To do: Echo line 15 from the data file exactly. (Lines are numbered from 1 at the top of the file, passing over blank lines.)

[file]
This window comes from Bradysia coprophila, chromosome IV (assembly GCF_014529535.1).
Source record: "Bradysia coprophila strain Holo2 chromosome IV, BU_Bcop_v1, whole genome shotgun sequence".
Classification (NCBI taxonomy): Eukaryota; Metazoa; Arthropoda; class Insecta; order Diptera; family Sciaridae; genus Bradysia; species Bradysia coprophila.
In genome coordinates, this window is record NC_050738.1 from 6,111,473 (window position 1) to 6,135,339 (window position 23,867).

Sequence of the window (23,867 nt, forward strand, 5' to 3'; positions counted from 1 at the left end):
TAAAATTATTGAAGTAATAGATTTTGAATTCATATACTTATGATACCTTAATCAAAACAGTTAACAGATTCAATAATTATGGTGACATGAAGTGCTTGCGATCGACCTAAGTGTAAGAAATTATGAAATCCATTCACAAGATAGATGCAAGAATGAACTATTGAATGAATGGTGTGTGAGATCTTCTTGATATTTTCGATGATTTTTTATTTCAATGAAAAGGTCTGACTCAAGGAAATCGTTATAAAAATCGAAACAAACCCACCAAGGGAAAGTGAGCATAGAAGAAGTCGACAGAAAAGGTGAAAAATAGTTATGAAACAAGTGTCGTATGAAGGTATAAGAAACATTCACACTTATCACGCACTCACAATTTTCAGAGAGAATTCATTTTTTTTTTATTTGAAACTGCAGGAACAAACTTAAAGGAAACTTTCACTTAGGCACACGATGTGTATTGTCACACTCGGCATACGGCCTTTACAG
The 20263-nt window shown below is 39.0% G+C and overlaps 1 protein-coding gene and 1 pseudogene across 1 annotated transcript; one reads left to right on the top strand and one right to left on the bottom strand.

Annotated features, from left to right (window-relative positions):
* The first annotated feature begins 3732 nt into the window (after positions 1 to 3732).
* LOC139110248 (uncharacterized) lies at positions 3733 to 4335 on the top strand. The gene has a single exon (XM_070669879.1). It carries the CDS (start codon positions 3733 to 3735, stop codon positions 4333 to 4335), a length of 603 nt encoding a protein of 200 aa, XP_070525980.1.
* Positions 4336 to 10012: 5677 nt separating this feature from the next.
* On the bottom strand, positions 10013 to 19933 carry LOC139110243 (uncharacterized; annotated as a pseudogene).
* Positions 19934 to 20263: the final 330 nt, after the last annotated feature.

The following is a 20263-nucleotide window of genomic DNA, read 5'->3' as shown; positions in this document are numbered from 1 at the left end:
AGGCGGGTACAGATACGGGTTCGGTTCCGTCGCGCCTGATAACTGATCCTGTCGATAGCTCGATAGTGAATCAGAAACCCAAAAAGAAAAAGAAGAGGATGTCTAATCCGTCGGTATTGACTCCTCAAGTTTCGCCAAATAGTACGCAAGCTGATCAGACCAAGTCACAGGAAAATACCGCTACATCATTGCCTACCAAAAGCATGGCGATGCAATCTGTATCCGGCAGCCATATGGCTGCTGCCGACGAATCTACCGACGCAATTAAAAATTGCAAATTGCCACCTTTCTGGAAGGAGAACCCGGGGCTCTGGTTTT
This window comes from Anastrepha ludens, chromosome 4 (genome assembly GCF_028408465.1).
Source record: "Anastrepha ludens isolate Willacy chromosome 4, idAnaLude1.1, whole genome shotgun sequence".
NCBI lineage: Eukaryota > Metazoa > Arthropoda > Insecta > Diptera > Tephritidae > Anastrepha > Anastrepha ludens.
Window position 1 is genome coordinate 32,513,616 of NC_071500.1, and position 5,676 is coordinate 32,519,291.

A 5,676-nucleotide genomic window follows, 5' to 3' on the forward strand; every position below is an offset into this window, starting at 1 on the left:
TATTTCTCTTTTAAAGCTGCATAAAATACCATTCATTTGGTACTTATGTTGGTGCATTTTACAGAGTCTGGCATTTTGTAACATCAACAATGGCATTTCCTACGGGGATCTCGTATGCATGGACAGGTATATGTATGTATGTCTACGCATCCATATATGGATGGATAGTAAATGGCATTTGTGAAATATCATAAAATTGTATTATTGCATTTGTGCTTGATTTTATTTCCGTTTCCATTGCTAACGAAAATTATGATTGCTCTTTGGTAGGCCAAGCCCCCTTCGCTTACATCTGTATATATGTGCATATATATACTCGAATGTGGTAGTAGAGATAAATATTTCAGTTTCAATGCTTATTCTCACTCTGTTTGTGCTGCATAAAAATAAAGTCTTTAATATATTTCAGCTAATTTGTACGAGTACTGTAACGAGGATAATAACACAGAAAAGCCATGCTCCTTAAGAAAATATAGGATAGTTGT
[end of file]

AGGCGGGTACAGATACGGGTTCGGTTCCGTCGCGCCTGATAACTGATCCTGTCGATAGCTCGATAGTGAATCAGAAACCCAAAAAGAAAAAGAAGAGGATGTCTAATCCGTCGGTATTGACTCCTCAAGTTTCGCCAAATAGTACGCAAGCTGATCAGACCAAGTCACAGGAAAATACCGCTACATCATTGCCTACCAAAAGCATGGCGATGCAATCTGTATCCGGCAGCCATATGGCTGCTGCCGACGAATCTACCGACGCAATTAAAAATTGCAAATTGCCACCTTTCTGGAAGGAGAACCCGGGGCTCTGGTTTT